Room at the Top for a Big Four?
Hill said he believes there's room for more large, full-service systems vendors at the top.
"Even though the IT infrastructure pool as a whole is much larger than the database management systems and networking pools, it is still quite large," Hill said. "The resulting even fiercer competition that would result would be good for customers, from both a cost perspective and the chance to benefit from the innovation that the companies would have to accelerate."
However, customers would have to face a much more complex decision-making process and the vendor that can hold a conversation at the highest executive levels and effectively communicate its value proposition is likely to be the winner, Hill said.
"It is too early to handicap the winners and losers right now. Moreover, even though it is not a 'systems' vendor EMC has a broad reach in information infrastructure and has to be considered a player in the horse race," Hill said.
Would having four IT systems behemoths be a boost to the IT industry, or would four companies the scale and scope of HP and IBM be too many -- such that somebody is doomed to fail?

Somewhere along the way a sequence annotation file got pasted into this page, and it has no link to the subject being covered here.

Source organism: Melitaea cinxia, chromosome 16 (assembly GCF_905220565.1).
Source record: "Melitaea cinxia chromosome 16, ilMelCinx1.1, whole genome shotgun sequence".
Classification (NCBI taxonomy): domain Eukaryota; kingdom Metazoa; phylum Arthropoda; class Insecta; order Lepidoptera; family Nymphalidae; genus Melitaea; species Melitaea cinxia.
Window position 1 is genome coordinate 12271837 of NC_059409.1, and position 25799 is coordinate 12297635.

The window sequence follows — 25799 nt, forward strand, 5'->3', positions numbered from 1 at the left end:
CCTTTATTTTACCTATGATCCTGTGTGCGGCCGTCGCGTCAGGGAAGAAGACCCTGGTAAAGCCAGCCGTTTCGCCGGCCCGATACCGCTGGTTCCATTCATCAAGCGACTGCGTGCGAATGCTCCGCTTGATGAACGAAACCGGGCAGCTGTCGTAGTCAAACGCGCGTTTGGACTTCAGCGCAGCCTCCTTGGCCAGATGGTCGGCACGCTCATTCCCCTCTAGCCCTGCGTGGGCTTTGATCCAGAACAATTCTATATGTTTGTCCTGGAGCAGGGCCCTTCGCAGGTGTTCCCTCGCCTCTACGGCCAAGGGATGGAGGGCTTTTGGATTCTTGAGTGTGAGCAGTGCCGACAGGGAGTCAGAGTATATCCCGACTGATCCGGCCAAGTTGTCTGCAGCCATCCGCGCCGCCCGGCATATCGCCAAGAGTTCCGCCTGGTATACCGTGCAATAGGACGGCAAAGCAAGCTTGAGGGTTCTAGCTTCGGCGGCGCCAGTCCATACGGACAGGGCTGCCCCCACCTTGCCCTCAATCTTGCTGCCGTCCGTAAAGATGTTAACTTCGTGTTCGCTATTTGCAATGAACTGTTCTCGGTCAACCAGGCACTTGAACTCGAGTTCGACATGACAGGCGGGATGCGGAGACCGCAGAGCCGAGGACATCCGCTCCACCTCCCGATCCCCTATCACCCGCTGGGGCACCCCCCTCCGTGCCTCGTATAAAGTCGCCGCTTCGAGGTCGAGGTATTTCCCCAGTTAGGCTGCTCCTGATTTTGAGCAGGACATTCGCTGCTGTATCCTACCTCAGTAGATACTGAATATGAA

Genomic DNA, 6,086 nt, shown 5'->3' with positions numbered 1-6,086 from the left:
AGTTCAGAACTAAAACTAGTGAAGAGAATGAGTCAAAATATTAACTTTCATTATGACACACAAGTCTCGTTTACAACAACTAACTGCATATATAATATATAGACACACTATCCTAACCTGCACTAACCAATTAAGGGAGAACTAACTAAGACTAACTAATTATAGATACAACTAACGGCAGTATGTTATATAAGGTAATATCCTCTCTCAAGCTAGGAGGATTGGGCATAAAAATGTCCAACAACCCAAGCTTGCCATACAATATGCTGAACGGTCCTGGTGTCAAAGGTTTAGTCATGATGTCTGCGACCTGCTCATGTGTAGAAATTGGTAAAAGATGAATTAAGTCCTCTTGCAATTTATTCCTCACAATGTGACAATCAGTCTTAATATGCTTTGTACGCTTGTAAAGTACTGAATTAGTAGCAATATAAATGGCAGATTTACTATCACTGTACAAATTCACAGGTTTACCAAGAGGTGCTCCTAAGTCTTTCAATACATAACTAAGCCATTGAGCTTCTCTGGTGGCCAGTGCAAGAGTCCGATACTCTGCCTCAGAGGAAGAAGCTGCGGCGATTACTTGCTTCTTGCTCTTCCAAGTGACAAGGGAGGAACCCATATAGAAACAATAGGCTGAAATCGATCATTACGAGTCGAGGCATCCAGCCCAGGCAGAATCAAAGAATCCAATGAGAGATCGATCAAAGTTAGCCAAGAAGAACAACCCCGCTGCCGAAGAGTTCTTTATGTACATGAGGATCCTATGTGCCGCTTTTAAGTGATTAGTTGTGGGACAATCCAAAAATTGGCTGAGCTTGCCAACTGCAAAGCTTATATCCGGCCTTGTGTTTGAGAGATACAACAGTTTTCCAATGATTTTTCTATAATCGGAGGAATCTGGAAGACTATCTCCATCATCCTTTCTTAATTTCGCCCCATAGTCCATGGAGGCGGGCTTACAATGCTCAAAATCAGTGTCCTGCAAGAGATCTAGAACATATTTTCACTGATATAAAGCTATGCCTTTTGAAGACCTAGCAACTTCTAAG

"I've always thought that healthy competition has been at the heart if the IT industry's historic vibrancy," King of Pund-IT said. "The industry has matured rapidly, resulting in a certain stodginess among some (though not all) of the traditional larger players. Overall, I believe the additional competition should help keep everyone honest. If the future really is in cloud and 'smarter planet' computing, the market should be big enough for everyone."
As far as failure goes, both Oracle and Cisco are playing out of their traditional comfort zones, King said.
"However, I'd say that Oracle has had more trouble that Cisco in managing its myriad acquisitions. The company's bitten off a big piece with Sun Microsystems. Whether they digest it successfully or choke in the process in still playing out."
Mark Peters of Enterprise Strategy Group said he isn't particularly worried that having a large portion of the IT vendoring in the world done by a handful of companies is necessarily a bad thing.
"Let's say we do end up with four behemoths? That could be good for the industry (and innovation and consumers) even if one is doomed to fail!" Peters said. "Plus, they each do things differently: There's the acquire route, the R&D route, the partner route, et cetera, so smaller organizations are not necessarily ruled out.
"By the way, don't forget Dell in your market equation, and even the possibilities from smaller organizations such as EMC with its VMware, that aspires to be 'IT central' and can be a force. Interestingly companies like Microsoft often get mentions for strategic importance and could easily partake in an infrastructure play.
"And there's always the surprises, too (such as Google)."